Between sexes, differences occurred across all PedsQL GCS scores except for SOF. The largest sex differences were noted for the EF subscale, which agrees with a previous investigation by Tanabe et al,38 who found that female adolescent athletes had lower scores for the vitality and mental composite score of the SF-36 and the happiness subscale of the PODCI when compared with their male counterparts. The authors suggested that emotional status in both females and males should be considered and managed on an individual basis due to potential differences between the sexes.38 Females, with a lower emotional HRQOL at the start, may be affected more than males by a negative event such as an injury. Males, in contrast, may have a less accurate perception of their health39 and, therefore, underreport their emotional HRQOL.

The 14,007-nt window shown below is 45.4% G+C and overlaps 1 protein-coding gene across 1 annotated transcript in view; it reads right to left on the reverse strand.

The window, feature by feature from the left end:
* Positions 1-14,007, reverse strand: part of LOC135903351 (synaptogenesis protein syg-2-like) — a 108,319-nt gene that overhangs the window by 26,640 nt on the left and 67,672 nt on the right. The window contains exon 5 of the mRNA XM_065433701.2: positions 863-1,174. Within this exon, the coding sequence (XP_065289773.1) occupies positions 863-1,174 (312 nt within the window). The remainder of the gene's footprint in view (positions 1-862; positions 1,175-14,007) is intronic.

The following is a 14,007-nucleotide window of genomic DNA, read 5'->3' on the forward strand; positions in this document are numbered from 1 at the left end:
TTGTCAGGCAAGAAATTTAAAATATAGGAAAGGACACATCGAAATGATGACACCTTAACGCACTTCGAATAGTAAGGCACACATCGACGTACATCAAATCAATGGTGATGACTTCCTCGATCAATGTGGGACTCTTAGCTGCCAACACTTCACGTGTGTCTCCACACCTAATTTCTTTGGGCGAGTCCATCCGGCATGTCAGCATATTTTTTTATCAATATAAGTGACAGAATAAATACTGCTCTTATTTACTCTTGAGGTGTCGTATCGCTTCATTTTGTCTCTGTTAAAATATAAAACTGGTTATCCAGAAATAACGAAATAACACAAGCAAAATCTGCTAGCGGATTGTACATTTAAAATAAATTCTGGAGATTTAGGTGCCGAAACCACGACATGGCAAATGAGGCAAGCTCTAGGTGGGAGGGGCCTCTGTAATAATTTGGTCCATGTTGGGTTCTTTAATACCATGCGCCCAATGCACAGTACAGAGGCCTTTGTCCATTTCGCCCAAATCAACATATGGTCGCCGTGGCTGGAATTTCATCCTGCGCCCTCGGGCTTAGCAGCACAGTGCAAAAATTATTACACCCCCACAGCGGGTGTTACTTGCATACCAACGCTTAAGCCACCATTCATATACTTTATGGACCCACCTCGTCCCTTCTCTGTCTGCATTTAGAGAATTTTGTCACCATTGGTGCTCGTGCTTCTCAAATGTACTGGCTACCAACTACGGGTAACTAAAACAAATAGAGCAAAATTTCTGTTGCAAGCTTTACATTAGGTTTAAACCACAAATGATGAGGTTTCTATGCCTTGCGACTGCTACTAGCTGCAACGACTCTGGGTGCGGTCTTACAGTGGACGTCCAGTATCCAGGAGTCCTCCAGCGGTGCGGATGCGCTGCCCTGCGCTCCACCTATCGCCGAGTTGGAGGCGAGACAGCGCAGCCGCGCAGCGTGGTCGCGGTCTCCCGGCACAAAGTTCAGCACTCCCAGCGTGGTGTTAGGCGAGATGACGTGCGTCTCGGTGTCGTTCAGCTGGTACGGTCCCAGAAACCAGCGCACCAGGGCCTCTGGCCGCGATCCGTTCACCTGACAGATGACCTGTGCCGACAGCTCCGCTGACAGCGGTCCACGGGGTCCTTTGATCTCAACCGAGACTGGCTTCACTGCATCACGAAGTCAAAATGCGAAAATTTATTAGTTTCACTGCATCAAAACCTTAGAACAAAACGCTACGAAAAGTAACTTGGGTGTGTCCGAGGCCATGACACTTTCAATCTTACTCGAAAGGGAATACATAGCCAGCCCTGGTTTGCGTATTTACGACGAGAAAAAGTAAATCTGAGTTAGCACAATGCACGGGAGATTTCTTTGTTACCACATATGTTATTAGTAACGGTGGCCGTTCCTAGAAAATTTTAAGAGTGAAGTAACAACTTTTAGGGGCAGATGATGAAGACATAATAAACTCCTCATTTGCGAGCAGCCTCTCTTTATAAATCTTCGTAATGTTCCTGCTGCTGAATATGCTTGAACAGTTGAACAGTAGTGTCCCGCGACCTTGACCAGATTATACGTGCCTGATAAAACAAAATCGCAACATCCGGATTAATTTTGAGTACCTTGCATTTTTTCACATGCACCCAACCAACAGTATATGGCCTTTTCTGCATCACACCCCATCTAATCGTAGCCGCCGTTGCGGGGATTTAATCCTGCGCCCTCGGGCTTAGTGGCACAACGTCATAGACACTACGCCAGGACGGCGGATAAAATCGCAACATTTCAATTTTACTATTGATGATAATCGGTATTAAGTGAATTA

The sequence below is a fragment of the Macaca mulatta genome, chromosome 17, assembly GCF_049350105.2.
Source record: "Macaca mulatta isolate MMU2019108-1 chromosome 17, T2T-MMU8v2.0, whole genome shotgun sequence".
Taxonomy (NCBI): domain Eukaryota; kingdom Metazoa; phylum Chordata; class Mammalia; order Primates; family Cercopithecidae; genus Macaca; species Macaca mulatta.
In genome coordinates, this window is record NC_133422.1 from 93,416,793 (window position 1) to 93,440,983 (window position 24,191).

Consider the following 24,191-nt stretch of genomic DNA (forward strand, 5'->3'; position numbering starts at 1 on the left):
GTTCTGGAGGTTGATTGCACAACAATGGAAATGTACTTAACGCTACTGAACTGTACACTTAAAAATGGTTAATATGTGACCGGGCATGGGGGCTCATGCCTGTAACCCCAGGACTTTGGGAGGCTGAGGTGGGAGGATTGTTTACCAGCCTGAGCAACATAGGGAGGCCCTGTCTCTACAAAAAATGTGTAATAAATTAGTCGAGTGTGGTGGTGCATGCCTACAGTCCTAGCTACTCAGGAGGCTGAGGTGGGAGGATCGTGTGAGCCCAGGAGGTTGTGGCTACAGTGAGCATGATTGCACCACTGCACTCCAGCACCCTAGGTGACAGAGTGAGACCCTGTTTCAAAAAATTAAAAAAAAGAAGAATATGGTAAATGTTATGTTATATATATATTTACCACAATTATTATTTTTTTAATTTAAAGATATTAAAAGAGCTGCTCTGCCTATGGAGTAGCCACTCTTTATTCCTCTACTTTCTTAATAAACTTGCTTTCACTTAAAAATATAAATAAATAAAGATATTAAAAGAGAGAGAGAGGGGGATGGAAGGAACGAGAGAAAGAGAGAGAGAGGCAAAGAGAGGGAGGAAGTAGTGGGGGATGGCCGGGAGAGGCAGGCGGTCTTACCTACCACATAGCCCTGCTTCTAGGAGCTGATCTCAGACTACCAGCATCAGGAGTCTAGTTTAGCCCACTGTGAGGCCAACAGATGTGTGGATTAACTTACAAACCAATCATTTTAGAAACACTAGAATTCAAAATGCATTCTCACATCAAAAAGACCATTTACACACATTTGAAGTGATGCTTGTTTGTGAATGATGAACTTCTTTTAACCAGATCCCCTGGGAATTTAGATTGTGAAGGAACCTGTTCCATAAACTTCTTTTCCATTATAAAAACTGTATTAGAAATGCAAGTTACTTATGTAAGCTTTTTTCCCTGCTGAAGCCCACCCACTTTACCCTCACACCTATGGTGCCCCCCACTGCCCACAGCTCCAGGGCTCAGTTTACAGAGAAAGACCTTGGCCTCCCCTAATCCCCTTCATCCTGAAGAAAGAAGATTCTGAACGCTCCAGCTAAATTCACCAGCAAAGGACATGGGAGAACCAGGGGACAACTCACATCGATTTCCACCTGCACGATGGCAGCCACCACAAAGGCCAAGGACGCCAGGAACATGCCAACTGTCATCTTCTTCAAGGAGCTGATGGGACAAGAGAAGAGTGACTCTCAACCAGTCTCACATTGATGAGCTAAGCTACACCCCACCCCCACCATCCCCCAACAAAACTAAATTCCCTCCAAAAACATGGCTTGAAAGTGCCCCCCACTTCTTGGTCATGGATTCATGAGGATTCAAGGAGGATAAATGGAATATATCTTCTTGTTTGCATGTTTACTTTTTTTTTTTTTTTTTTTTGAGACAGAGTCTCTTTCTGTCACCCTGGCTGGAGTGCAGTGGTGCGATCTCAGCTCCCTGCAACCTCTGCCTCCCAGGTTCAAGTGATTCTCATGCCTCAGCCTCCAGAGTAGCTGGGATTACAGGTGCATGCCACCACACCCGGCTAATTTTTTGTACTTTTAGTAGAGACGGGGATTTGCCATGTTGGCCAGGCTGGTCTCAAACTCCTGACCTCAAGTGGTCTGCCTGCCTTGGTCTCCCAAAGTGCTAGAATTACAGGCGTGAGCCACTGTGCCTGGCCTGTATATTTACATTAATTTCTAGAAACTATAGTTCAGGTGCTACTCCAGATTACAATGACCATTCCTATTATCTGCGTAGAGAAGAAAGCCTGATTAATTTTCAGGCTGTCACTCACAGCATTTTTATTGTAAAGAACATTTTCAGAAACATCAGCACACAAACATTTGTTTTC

Our findings highlight current initiatives in health care, namely providing patient-centered, whole-person health care and assessing PROs during patient care.9,40,41 Patient-centered, whole-person health care encourages health care professionals to shift the weight of assessment from a strong focus on a disease or condition to an approach that considers the greater influence of a health condition on a person's overall HRQOL.2–6 In conjunction with previous investigations,24–26 our study suggests that changes in the emotional well-being of athlete-patients may warrant attention. Athlete-patients generally experience a higher level of emotional functioning than do general, healthy individuals. Subsequently, a decrease in emotional well-being in an athlete may be significant and yet appear normal if the reference values are based on values from a general population and not a population of athletes. Thus, by recognizing that athletic individuals may not present in the same manner as typical patients, health care providers will be more prepared to identify potential emotional deficits efficiently and, in turn, provide better quality of care. Care may include referral to other health professionals, such as sports psychologists, should significant or long-term decrements occur. Research is needed in other athlete populations to further elucidate the differences between athlete and general population patients.